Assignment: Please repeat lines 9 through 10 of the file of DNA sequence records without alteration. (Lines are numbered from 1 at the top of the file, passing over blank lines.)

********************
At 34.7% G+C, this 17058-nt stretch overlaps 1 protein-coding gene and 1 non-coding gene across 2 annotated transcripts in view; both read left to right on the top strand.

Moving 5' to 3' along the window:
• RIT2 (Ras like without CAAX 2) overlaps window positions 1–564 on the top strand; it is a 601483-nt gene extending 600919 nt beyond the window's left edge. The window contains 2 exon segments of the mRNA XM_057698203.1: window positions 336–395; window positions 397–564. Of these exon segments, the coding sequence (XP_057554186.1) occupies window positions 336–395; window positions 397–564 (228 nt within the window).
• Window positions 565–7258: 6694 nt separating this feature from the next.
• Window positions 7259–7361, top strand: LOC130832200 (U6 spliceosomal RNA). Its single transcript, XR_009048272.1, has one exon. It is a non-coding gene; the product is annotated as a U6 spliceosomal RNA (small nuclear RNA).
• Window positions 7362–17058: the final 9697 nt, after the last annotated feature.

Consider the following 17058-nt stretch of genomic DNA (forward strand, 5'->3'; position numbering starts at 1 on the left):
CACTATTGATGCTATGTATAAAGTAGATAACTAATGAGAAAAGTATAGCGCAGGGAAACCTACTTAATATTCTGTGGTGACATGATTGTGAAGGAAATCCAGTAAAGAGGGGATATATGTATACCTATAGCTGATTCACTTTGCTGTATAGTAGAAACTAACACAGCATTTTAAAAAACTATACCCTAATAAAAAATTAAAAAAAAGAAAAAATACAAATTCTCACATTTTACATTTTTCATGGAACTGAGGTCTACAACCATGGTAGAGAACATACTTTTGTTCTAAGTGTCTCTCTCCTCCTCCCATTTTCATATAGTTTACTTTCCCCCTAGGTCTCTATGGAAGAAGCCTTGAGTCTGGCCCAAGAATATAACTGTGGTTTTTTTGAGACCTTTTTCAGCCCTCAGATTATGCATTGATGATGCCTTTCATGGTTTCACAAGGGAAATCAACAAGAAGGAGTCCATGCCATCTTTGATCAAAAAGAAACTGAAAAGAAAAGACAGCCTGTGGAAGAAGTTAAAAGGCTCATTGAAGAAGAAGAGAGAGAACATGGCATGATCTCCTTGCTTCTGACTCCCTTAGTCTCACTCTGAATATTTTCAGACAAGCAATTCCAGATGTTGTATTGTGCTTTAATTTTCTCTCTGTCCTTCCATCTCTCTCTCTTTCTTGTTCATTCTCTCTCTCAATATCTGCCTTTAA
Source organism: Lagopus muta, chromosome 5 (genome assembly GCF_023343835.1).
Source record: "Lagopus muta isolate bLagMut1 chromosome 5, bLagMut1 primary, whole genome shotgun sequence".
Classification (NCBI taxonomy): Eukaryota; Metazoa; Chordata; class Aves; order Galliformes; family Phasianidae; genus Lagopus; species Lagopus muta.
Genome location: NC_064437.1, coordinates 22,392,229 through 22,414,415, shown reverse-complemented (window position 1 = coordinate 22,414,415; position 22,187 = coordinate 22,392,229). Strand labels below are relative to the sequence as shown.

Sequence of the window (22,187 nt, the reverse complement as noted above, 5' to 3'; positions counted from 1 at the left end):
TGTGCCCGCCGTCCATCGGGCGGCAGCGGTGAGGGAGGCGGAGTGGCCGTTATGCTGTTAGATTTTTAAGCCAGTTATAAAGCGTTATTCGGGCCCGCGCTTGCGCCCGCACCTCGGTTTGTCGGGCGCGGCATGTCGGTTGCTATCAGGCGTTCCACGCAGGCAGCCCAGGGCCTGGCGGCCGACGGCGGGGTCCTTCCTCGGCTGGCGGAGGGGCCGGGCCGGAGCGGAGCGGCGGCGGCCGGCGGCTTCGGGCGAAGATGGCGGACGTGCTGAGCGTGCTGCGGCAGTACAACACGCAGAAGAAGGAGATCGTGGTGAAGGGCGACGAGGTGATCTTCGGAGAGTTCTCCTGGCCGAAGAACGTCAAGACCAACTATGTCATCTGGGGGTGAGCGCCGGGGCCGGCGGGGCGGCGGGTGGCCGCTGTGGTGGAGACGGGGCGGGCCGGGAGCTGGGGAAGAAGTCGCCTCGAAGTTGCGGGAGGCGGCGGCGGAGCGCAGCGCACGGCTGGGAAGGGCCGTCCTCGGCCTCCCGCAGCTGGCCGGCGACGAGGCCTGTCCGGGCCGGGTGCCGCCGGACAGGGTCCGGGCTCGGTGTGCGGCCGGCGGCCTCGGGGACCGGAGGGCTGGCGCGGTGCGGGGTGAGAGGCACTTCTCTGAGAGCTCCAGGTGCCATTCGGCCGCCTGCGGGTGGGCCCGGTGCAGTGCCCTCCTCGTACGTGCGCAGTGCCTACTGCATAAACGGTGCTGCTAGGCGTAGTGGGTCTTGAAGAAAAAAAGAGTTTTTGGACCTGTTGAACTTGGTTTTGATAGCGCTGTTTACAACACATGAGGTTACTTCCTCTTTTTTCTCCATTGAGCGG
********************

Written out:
Source organism: Lagopus muta, chromosome 5 (genome assembly GCF_023343835.1).
Source record: "Lagopus muta isolate bLagMut1 chromosome 5, bLagMut1 primary, whole genome shotgun sequence".